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Playing partner Jon Rahm on Rickie Fowler's 65: 'Like he was playing Xbox'

Rickie Fowler was so flawless Thursday, playing partner Jon Rahm had to wonder if what he witnessed was real — or more like virtual reality.

"It seemed like he was playing Xbox instead of golf," Rahm said.

Fowler blew through Erin Hills in complete command of his 14 joysticks. He visited none of the course's 138 bunkers and got nary a fescue seed stuck in his socks.

"You don't get too many rounds at the U.S. Open that are stress-free," he said.

Fowler certainly didn't look stressed during his five-hour-plus round, but he looked serious. Stone-faced, even. He barely reacted to gallery approval of his seven birdies and didn't appear to smile until girlfriend Allison Stokke greeted him after his final putt dropped for a remarkable 7-under 65 and a one-shot lead.

Fowler strolled to the clubhouse hand in hand with the fitness model and former college pole vaulter as spectators cheered on the dashing couple.

Everyone loves Rickie. His clothing is loud, but his interviews are bland and non-offensive.

Asked about being golf's Best Player Never to Have Won a Major, with Sergio Garcia shedding the label after donning the green jacket in April, Fowler replied: "I take it as a compliment."

He played to the cheeseheads Thursday by using a Cobra golf bag that Vince Lombardi would have loved. It was forest green with gold trim.

"(To) get the local fans on your side, it helps," he said.

He won over Rahm. The two entered the day dead even among bettors at 18-1, but Fowler beat the big-hitting Spaniard by 11 shots.

Rahm showed his frustration by cursing and firing a club into the ground, but the 22-year-old was more than gracious after the round while walking with a handful of reporters to the locker room.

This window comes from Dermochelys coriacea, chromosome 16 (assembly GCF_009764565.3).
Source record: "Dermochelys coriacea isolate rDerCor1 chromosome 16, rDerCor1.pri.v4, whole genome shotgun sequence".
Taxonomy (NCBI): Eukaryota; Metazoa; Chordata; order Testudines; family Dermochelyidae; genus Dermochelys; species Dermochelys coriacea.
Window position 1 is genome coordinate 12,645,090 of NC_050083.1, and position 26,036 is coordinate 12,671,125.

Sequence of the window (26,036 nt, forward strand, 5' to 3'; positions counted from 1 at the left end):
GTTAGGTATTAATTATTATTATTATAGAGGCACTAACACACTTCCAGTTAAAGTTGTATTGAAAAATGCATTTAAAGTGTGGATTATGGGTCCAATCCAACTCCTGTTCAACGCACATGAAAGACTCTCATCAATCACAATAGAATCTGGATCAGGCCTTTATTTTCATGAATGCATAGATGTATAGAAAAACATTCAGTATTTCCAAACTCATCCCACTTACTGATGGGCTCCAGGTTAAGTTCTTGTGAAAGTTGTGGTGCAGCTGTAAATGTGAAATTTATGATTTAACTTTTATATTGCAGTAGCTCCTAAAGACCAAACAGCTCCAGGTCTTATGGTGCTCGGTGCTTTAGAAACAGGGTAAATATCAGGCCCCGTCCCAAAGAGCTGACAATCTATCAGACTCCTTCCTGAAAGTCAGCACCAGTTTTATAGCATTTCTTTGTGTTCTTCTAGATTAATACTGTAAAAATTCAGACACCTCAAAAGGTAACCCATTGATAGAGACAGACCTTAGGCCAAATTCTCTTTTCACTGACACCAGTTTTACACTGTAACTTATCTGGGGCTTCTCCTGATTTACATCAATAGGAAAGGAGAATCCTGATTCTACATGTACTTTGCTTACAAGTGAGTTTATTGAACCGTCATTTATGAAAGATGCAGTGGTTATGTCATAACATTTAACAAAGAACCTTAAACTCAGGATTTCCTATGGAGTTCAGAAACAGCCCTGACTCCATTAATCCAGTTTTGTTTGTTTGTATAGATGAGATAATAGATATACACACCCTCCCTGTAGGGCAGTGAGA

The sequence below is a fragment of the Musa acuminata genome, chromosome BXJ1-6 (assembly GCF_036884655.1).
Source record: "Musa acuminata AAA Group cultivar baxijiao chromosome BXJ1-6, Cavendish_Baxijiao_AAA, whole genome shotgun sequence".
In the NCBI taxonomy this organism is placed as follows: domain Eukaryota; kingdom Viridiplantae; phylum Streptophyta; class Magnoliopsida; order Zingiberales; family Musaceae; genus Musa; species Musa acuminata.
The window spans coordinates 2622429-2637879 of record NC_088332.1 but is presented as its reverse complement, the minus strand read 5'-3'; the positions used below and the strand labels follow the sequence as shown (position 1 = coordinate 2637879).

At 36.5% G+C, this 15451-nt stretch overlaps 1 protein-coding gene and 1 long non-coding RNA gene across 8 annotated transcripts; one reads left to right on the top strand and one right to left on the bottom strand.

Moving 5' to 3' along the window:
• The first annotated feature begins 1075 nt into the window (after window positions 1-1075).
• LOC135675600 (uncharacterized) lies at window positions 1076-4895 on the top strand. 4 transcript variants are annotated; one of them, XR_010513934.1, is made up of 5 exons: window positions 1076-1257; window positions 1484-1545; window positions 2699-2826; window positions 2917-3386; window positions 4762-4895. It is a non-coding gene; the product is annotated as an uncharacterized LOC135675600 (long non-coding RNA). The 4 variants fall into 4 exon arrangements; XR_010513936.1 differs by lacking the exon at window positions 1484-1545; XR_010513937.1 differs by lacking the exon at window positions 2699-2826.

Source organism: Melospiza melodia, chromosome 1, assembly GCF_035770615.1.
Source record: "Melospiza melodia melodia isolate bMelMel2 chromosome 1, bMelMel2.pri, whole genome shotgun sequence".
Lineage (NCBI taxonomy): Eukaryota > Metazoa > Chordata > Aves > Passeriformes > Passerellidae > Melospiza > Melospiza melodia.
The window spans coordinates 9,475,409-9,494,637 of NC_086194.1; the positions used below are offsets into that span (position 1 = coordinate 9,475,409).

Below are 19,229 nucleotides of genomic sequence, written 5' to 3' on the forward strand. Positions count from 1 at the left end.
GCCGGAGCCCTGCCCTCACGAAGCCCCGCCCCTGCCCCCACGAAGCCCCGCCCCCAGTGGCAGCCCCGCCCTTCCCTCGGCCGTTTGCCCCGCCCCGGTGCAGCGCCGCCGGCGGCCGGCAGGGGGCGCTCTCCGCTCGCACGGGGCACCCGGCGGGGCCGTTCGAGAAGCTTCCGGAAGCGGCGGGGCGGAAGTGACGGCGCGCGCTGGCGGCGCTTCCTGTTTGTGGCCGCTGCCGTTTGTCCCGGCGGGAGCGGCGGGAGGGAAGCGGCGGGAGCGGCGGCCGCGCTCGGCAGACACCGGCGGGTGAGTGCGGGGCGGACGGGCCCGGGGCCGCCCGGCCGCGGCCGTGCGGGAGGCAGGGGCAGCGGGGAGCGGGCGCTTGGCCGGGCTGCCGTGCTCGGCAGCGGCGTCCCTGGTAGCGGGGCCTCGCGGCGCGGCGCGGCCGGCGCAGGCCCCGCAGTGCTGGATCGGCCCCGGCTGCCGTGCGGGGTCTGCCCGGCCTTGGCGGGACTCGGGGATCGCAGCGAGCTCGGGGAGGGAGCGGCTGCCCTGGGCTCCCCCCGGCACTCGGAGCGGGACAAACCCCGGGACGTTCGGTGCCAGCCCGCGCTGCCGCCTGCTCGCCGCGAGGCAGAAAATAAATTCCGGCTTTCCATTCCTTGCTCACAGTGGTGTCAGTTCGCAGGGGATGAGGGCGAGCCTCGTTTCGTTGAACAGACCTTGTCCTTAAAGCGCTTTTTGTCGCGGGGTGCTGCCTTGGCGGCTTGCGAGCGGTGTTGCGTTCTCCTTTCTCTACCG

"You could tell the difference between him and me on the first (tee)," Rahm said. "He was really calm; he wasn't thinking about anything else but just hitting the golf ball. That's how I usually am, too, but it was an unusual day. He put on a golf clinic, an absolute clinic of how to play Erin Hills."

Fowler's group started on No. 10. He birdied 11, 12 and 14 and bombed a drive 323 yards on the par-5 18th. He then ripped a 3-wood nearly 300 yards, giving himself a 40-foot downhill eagle putt that he lagged to perfection for a tap-in birdie.

"When he's playing this good," caddie Joe Skovron said, "there's no golf course that isn't going to fit him."

Fowler drained a 7-footer to birdie the first and then attacked No. 2, a semi-drivable par-4. He smashed it 291 yards, leaving a dicey pitch to an elevated green with a front pin position. He kept his pitch low, spinning it back to 2 feet.

"That was beautiful," Rahm raved, "an example of how great his short game is. Unbelievable how hard a shot that was — 40 yards, with about 6 or 7 feet between the edge and the pin. And he hits it to 2 feet.

"Every iron shot was flushed. Perfect distance, great line and he's an incredible putter. It was an unbelievable round of golf."

Fowler was an eight-shot runner-up to Martin Kaymer at Pinehurst in 2014 but missed the last two U.S. Open cuts. That won't happen this June.

Erin Hills ate up major champions Danny Willett (81), Jason Day (79) and Rory McIlroy (78), but Fowler had an easy time of it — and expressed that.

"A simple day," he said, as close as he'll ever get to a 15-yard taunting penalty.

tgreenstein@chicagotribune.com

Twitter @TeddyGreenstein

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